If you’ve heard it once, you’ve heard it a million times: life just can’t get back to normal until a vaccine is ready for stopping Covid-19. Owing to fear, aggressively cultivated panic, and blind trust in what we are disingenuously told is “science,” this view has taken on such momentum that challenging it seems unthinkable – possibly even a punishable offense.
On the one hand, we hear that American ingenuity and freedoms (which of course should be appreciated) have already enabled us to be on the verge of producing said vaccine in record time. On the other hand, several Catholic voices have focused on questions about a vaccine that, at some point in its development, might make use of cell lines derived from aborted fetuses.
That objection is important, as is our responsibility to be vigilant about demanding untainted alternatives (though such vaccines may, in certain circumstances, licitly be used since material cooperation is sufficiently remote). There’s a broader issue, however, that needs much more attention than it has received.
I am talking about the entire premise that a vaccine is necessary for people to resume their lives – which, from a public health standpoint, is absurd. There is even talk that it may become mandatory – that resuming basic activities such as work, school, travel, commerce, etc. will be contingent upon getting the vaccine. That would be an extreme, overtly totalitarian maneuver, not a sincere, well-grounded public-health measure.
A couple of pertinent considerations should be sufficient to raise serious questions about the vaccine-as-the-only-solution mentality we find ourselves immersed in today.
The overall survival rate for those exposed to the coronavirus is likely somewhere north of 99.6 percent. Covid-19 mortality has largely run its course in a great many places (as viruses tend to do). And no vaccine has ever been successfully developed for any virus in the corona family.
Should this lead us to conclude that normalcy should not return “until we have a vaccine that we’ve gotten out to basically the entire world,” as Bill Gates insists?
I support the proper medical use of vaccines, of course. Who doesn’t? But Gates’ statement is ludicrous on its face – and unavoidably prompts the question of what could motivate it? His misanthropic population control mania is no secret; nor is the suspicion that he is keen on using vaccines – among other technologies – to reach that end.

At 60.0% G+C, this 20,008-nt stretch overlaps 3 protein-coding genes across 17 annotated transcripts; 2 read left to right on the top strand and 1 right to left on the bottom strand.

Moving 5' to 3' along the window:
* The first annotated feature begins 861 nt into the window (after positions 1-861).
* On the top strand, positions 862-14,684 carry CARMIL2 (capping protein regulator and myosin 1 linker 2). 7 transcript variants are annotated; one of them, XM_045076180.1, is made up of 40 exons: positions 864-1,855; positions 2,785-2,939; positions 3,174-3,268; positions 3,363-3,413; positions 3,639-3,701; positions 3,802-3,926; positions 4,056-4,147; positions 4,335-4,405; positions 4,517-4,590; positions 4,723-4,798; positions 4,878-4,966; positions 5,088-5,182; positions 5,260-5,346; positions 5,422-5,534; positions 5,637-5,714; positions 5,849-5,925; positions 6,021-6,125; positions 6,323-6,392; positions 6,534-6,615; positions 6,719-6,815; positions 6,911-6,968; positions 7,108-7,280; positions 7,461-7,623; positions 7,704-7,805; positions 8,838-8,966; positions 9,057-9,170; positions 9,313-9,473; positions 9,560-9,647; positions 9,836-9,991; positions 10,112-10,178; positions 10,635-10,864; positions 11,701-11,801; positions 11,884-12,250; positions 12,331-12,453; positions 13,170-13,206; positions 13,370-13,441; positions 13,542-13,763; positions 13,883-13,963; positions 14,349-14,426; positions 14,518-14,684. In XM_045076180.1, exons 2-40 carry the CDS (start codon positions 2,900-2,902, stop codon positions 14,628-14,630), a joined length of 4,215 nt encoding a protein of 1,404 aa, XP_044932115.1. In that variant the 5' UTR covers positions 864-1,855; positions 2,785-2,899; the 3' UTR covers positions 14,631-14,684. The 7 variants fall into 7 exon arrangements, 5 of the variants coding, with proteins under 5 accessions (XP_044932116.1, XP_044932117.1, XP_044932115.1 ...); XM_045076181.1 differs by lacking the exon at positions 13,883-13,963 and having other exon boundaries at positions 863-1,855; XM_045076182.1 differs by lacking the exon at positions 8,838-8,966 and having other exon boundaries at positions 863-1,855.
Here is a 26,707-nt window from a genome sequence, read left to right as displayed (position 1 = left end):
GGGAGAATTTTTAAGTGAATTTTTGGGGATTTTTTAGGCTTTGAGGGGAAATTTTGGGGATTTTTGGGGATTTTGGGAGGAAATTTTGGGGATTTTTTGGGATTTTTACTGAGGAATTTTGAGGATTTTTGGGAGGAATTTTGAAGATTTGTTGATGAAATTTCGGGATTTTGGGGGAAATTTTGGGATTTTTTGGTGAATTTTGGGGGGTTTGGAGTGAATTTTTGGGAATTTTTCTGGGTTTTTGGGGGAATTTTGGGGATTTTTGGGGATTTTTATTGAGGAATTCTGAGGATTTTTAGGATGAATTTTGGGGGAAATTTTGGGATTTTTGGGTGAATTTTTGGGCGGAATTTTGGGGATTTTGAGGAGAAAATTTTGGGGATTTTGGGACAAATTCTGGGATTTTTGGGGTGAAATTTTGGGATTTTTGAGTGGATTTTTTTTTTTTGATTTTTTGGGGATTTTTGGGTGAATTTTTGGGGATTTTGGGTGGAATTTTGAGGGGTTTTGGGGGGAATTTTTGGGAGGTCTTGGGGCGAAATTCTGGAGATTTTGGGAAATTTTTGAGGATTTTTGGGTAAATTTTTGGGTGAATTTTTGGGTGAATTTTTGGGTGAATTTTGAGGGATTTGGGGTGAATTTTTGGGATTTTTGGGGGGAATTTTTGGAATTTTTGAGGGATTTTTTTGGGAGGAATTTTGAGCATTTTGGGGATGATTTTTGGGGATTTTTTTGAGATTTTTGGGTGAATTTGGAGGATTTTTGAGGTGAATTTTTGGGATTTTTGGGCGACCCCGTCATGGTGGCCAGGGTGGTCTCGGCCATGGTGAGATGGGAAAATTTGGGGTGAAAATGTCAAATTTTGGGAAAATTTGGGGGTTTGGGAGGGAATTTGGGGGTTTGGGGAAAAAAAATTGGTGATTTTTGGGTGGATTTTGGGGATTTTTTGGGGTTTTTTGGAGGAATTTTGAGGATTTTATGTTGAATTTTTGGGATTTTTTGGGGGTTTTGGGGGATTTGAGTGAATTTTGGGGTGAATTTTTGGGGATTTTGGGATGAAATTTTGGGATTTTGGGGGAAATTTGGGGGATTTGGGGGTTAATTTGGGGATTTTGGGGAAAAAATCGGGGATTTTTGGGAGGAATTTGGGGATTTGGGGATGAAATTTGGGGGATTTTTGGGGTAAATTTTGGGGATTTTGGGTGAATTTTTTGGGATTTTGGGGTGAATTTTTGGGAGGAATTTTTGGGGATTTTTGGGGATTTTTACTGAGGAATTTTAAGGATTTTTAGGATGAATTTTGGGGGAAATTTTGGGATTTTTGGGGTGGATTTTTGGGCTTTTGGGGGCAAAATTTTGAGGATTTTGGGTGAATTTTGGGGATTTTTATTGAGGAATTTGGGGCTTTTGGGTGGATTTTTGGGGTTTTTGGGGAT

His wife, Melinda Gates (nominally a Catholic), has taken to the pages of Foreign Affairs to fret about the impact Covid-19 will have on contraceptive supply chains. This while, the masses have been enduring crippling, surreal lockdowns, and massive unemployment, which make dark suspicions about not-so-hidden agendas hard to dismiss.
The actual number of people who have died as a result of Covid-19 has been difficult to ascertain, in part because the authorities and a compliant media have deliberately conflated possible Covid-19 cases with deaths resulting from underlying conditions. After months of incessantly dire media accounts, the CDC just reported that actually only 6 percent of the deaths attributed to Covid-19 – less than 10,000 people – did not coincide with underlying, lethal conditions.
Close to half of the Covid-19 deaths in the United States have occurred in nursing homes – an indictment of authorities that carelessly exposed this vulnerable group to known carriers. How safe and effective will The Coming Vaccine be for the elderly, compromised population that Covid-19 mainly kills? And for the masses under a full-court press to submit to the shot?
It may actually trigger a harmful response, if not immediately (as adverse events from ongoing trials attest) then subsequently, upon eventual exposure to the pathogen.
That manufacturers aren’t held legally liable for whatever happens under these “emergency” circumstances does not inspire confidence. And efforts to study how best to coax people into getting vaccinated – Yale is testing which kind of sales pitch (e.g., guilt and other forms of emotional manipulation) would be most persuasive – doesn’t exactly inspire confidence either.
Injecting healthy people with a vaccine that is not needed and may cause some harm is not part of the traditional ethical playbook. And it is, purely and simply, untrue to think it is an urgent necessity upon which everything else must revolve. It’s the demand for “safety” run amok….
The above comes from a Sept. 16 article in The Catholic Thing.